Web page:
Digging in the Center of the Aztec Universe: Mexico City’s Templo Mayor
By Mike Gasparovic
Mario Alberto Espejel can’t resist cracking a smile when he tells the story of the dismembered stone woman.
“I said, ‘Hey, since I was the first one to see it, I’m going to clean it off and take it with me.’”
The retired electrical worker from Mexico City’s now-defunct Compañía de Luz y Fuerza rubs the nape of his neck and settles more deeply into his chair, gripping the armrests.
“But you can imagine our surprise as we cleaned it and cleaned it, and it kept getting bigger.”
The “it” he’s referring to is actually a she: Coyolxauhqui, the Aztec moon goddess with the unpronounceable Nahuatl name and a key role in one of the razzle-dazzle archaeological finds of the 20th century.
What happened was truly unanticipated. At 3:30 a.m. on February 21, 1978, a team of electrical workers installing a transformer one block from Mexico City’s main plaza unwittingly dug up an 11-foot stone monolith of the mutilated goddess. (Aztec myth says she was hurled to her death by her brother, the war-god Huitzilopochtli, after she tried to murder their pregnant mother.) The find brought in a team of archaeologists from Mexico’s Instituto Nacional de Antropología y Historia, who then set about deciphering just what it was they had in front of them.
As it turned out, what it was was the thread-end of one of the grand enigmas of Mexican history: the location of the Aztec Great Temple, or Templo Mayor. All unawares, Espejel and his coworkers had triggered an archaeological avalanche that, 30 years and countless tons of excavated debris later, would lay bare one of the most astonishing ruins in the Americas, erect one of Mexico’s most-visited museums, and spark a scholarly and popular overhaul of the country’s indigenous heritage—as well as spawning a must-visit destination for travelers to the Aztec capital.
And not surprisingly, since the Templo Mayor is nothing less than the center of the Aztec universe. Their Holy of Holies, the equivalent of the Temple Mount in Jerusalem, or the Ka’aba in Mecca.
When you go, here’s what to expect.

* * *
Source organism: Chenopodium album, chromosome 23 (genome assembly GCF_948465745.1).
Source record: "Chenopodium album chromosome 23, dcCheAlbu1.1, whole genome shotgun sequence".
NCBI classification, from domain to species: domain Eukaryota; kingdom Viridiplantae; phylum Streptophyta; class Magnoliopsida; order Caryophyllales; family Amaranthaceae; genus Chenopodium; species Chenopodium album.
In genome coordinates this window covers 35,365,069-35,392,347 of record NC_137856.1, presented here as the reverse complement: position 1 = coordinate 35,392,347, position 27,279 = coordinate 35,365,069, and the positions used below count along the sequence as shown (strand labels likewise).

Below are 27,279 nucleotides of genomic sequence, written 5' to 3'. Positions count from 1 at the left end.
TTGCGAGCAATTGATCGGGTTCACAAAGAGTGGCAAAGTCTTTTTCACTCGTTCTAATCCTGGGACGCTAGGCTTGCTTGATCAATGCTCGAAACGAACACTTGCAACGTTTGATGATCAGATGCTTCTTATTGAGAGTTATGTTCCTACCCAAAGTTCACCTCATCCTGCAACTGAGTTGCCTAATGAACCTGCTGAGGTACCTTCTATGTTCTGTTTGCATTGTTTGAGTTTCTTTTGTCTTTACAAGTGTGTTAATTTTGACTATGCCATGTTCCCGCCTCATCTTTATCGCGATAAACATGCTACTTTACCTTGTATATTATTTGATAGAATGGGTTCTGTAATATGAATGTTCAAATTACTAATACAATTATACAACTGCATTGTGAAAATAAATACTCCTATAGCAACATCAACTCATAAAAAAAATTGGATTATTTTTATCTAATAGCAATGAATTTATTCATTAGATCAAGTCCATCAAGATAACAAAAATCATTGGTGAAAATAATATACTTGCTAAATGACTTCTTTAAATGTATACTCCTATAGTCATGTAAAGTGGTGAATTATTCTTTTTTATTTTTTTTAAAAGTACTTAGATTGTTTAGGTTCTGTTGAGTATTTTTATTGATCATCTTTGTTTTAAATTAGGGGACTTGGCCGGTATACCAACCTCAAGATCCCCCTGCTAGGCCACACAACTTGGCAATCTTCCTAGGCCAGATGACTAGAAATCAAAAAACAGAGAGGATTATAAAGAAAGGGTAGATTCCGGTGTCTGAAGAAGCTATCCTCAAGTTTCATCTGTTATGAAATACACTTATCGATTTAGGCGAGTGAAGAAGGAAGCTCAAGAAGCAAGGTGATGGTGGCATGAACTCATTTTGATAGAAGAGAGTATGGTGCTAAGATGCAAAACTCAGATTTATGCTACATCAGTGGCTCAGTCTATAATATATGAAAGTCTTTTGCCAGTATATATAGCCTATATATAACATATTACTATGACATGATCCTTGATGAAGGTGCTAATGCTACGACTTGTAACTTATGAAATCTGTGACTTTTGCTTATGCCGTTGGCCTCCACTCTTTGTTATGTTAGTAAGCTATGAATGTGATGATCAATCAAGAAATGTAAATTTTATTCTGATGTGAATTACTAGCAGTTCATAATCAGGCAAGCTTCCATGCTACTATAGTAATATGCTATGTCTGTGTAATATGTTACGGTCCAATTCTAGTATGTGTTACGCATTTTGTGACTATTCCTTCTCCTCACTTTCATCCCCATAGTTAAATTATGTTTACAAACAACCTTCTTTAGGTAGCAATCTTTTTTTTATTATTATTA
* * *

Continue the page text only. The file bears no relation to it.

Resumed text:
Sun and Rain
The Templo Mayor had long been the white whale of Mexican archaeology. Since the 19th century, investigators had known its approximate whereabouts in downtown Mexico City (formerly Tenochtitlán), but no one had succeeded in bringing it to the surface.
No one, until Coyolxauhqui appeared on the scene.
When the electrical workers hit paydirt, the government ordered the demolition of buildings in the neighborhood. Led by Eduardo Matos Moctezuma, the eminent Mexican archaeologist, the Proyecto Templo Mayor began excavating entire square blocks.
The results surpassed all expectations. When the rubble had been cleared, what stood before the gaping spectators were 80,000 square feet of a massive sanctuary complex built up in layers over centuries, like nested Russian dolls.
Royal vanity was the prime mover. The Aztec tlatoani or emperors had a practice of constructing new, bigger ceremonial pyramids over top of the old ones, as a way of trumpeting their superiority over their predecessors. In the Templo Mayor, they’d built no less than seven concentric pyramids, whose peaks had reached an eventual height of some 200 feet.
Gradually a picture came into focus. At the top of the main pyramid’s staircase had stood twin temples, devoted to Huizilopchtli, the god of the sun and war, and to Tlaloc, the god of rain. The former had housed an effigy of the god made from amaranth seeds, honey, and human blood. At holy festivals, the image was dressed with gold masks, paraded through the streets, then cut up and fed to the waiting crowds. By contrast, the shrine to Tlaloc was decorated with reclining figures with bowls on their bellies called chac-mools, together with stone frogs to herald the coming of the rains.